She called herself "Senorita Maria" and advertised her faith-healing services in Spanish language television guides. Working in her Echo Park home, she promised to cure illnesses and ease family problems by destroying the evil spirits she said infected her clients' souls.
Senorita Maria would bless the client's money and jewelry, then seal the items in pouches that she would hand back. But when the client would open the pouches, usually after a prescribed period, they found only toilet tissue, authorities said.
When the clients returned to confront Senorita Maria, she had vanished.
In recent weeks, Los Angeles police have taken reports from 12 people in the Echo Park area who said that, altogether, Senorita Maria had taken more than $40,000 from them.
Investigators said the victims looked at photos in the Police Department's "gypsy mug book" and identified the healer as Alicia Pantih, 34. Her picture had been taken by Baldwin Park police after officers there arrested her a year ago in a similar faith-healing scheme. Pantih posted bail and disappeared, authorities said.
Last week, police obtained an arrest warrant on grand theft charges in the Echo Park incidents. But finding Pantih may not be easy. "We don't even know if that's her true name," said LAPD Detective Gary Greubel.
He said Senorita Maria's most recent victims lost an average of $3,500, although one man told police that he was out $11,000.
LAPD Detective Al Ventura, a fraud specialist, said fortunetelling and spiritual-healing scams turn up often, particularly in Latino neighborhoods. He said the healers prey on people who are depressed or have low self-esteem. Many of the clients have marital difficulties, nagging illnesses or money troubles.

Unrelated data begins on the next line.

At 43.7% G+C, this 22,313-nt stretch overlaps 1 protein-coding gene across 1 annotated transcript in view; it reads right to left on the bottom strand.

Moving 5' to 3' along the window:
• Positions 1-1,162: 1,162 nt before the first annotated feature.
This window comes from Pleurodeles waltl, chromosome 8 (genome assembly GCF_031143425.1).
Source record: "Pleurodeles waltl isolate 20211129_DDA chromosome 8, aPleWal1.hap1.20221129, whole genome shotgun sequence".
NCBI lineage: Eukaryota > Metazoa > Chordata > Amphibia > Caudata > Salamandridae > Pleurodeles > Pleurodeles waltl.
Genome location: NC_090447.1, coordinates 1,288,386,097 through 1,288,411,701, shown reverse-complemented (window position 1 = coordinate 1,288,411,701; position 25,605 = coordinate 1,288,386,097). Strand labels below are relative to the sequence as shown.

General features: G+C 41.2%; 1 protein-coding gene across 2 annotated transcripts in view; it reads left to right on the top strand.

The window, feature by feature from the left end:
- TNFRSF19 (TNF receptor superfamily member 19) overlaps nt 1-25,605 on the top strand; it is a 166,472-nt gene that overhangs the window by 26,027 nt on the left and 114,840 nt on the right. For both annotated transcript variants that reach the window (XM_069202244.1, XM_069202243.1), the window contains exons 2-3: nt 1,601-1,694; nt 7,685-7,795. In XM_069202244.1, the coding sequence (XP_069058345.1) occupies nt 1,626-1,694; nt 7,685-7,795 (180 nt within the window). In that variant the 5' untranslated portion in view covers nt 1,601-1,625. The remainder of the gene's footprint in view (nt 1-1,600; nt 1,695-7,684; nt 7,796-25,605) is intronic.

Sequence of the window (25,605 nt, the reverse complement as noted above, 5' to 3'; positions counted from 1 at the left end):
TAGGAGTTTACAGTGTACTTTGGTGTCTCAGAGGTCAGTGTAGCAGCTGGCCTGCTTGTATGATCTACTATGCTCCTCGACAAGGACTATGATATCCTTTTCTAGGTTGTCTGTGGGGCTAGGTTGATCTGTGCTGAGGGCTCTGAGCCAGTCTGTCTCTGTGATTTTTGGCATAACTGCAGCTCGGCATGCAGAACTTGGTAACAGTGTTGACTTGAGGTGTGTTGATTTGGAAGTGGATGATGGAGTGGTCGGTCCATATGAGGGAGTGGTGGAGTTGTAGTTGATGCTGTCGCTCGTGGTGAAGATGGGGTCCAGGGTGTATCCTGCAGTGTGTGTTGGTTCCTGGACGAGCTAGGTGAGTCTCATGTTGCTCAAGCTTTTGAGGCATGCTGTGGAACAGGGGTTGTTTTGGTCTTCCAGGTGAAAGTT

Shady spiritualists are usually sleight-of-hand artists, who can switch money bags and make magic symbols appear, Ventura said.
One of the Echo Park victims talked about her experience, on the condition that her name not be used. "I had a lot of personal and work-related problems and some problems with my kids," she said.
The healer, who worked out of a rented apartment, met clients in a room filled with crosses and pictures of Jesus and the Virgin Mary. The woman's initial visit cost $10.
The healer told the woman to come back the next day with a scarf, an egg--and $200. When the woman returned, Senorita Maria touched her with the egg, wrapped it in the scarf and broke the egg, the woman said.
"Inside the broken egg was a stone, or something, that looked like it had a skull on it," she said. Senorita Maria told her it was a symbol of death and told the woman to return the next day with another egg, a shirt belonging to one of her children and a large sum of money to be cleansed.
The woman said she withdrew $5,000--most of her savings from the bank--and returned. This time, the woman said, the broken egg contained a hairy figurine of a boy. Senorita Maria said this indicated that the woman's children were in danger.
The healer placed the woman's money in a black bag, dipped the bag in water and urged the woman to pray with her. At one point, the healer asked her to turn around so that she could touch her back as well, the woman said. Then she wrapped the bag in a scarf, tied it tight and told the woman not to open it for two weeks.
About a week later, the woman opened the bag and found toilet tissue inside. Even before her first visit, the woman said, she knew that some faith healers are not trustworthy.
Investigators said Senorita Maria advertised in free Spanish language television guides, including "Teleguia," that are widely distributed in the Los Angeles area.
Because of the police investigation and complaints from readers, "Teleguia," which distributes 150,000 copies a week, will no longer carry ads from fortunetellers and spiritualists, said spokeswoman Mayra Silva.